Diversity in public organizations, in universities, and in conversations is a necessary component of an academic department’s effectiveness. For me, this means not only race, but gender identity, economic background, educational attainment, service status, native language, physical ability, geographic origin, and philosophical outlook. Our classrooms and our research are more deeply relevant and impactful when we create spaces where these differences naturally mingle, collaborate, and learn together. The knowledge generated benefits not only our students, but the field, and the interdisciplinary relationships we nurture.
Our public organizations and governance systems cannot grapple with the crucial issues facing a more diverse globalized society unless they can effectively manage the messy systems they have built ad hoc over time. We can better conceptualize and contextualize public organizations through a research agenda to unpack and address systemic issues. My research emphasizes a return to a bridging approach between policy, organizations, and complex systems to facilitate more effective research and management.
We need public administrators who are interculturally literate and empowered to address endemic issues through empathy, introspection, and self-governance. On the team and organization level, this requires care to avoid reinforcing injustice or burdens. Developing a conceptualization of where public administrators have agency is critically important to helping other researchers and students have the imagination to break out of the iron cage.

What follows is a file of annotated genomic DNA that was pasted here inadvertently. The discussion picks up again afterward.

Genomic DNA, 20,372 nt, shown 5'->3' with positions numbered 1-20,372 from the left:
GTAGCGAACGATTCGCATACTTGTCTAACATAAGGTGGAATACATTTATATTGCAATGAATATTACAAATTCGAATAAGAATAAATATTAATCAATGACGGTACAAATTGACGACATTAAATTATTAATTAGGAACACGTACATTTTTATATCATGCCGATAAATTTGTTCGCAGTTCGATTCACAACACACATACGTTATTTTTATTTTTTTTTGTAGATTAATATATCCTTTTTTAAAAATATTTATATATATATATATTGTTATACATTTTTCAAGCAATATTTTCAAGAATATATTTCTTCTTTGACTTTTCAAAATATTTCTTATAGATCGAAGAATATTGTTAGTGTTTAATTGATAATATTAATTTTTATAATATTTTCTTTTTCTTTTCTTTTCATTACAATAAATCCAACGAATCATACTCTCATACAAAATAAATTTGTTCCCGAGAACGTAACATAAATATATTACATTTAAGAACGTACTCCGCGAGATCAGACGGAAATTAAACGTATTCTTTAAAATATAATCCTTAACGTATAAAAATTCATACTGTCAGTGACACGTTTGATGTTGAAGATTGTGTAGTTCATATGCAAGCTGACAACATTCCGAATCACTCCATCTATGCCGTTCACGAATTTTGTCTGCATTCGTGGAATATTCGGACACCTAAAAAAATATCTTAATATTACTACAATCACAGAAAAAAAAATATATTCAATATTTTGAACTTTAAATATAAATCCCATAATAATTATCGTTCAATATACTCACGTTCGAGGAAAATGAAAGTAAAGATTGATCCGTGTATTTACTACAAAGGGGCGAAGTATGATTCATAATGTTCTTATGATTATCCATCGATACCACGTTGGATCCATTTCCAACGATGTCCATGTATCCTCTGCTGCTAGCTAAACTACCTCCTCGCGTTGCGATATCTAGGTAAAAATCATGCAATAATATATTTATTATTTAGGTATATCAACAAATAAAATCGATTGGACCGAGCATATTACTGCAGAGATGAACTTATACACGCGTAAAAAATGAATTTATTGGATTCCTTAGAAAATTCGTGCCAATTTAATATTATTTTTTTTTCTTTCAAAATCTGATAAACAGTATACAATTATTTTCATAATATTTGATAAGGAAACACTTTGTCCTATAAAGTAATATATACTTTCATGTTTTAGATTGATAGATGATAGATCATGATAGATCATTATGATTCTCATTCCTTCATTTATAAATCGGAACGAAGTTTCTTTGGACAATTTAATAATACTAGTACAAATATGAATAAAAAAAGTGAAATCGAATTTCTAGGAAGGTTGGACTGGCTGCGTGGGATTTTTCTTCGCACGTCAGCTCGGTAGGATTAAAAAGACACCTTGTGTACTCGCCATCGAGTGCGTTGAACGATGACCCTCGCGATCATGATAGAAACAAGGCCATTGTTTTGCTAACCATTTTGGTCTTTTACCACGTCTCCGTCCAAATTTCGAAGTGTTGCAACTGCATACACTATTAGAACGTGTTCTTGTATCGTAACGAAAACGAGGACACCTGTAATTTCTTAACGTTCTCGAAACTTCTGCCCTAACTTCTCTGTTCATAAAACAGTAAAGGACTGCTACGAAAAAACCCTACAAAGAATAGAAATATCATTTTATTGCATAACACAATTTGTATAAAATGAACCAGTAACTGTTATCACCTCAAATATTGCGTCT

My research agenda grapples with these essential issues in three distinct ways. First, advancing theory around the complexity of public organizations and the mechanisms that lead them to become burdensome. Second, building quantitative and qualitative datasets and data expectations that allow analysis across a broader range of organizations than has historically been possible. And third, engaging with the implementation of new technologies to determine how these processes may reinforce inequitable outcomes. Notably, I am interested in moving beyond values toward data. We can preach diversity, but we need to know how that is represented in organizational hiring data, discrimination claims, retention data, and specific policies and actions being taken to address these historic issues. Where systems have calcified and are perpetuated through habit and inertia, I hope my research can strengthen agency over the foundations of our field and its organizations.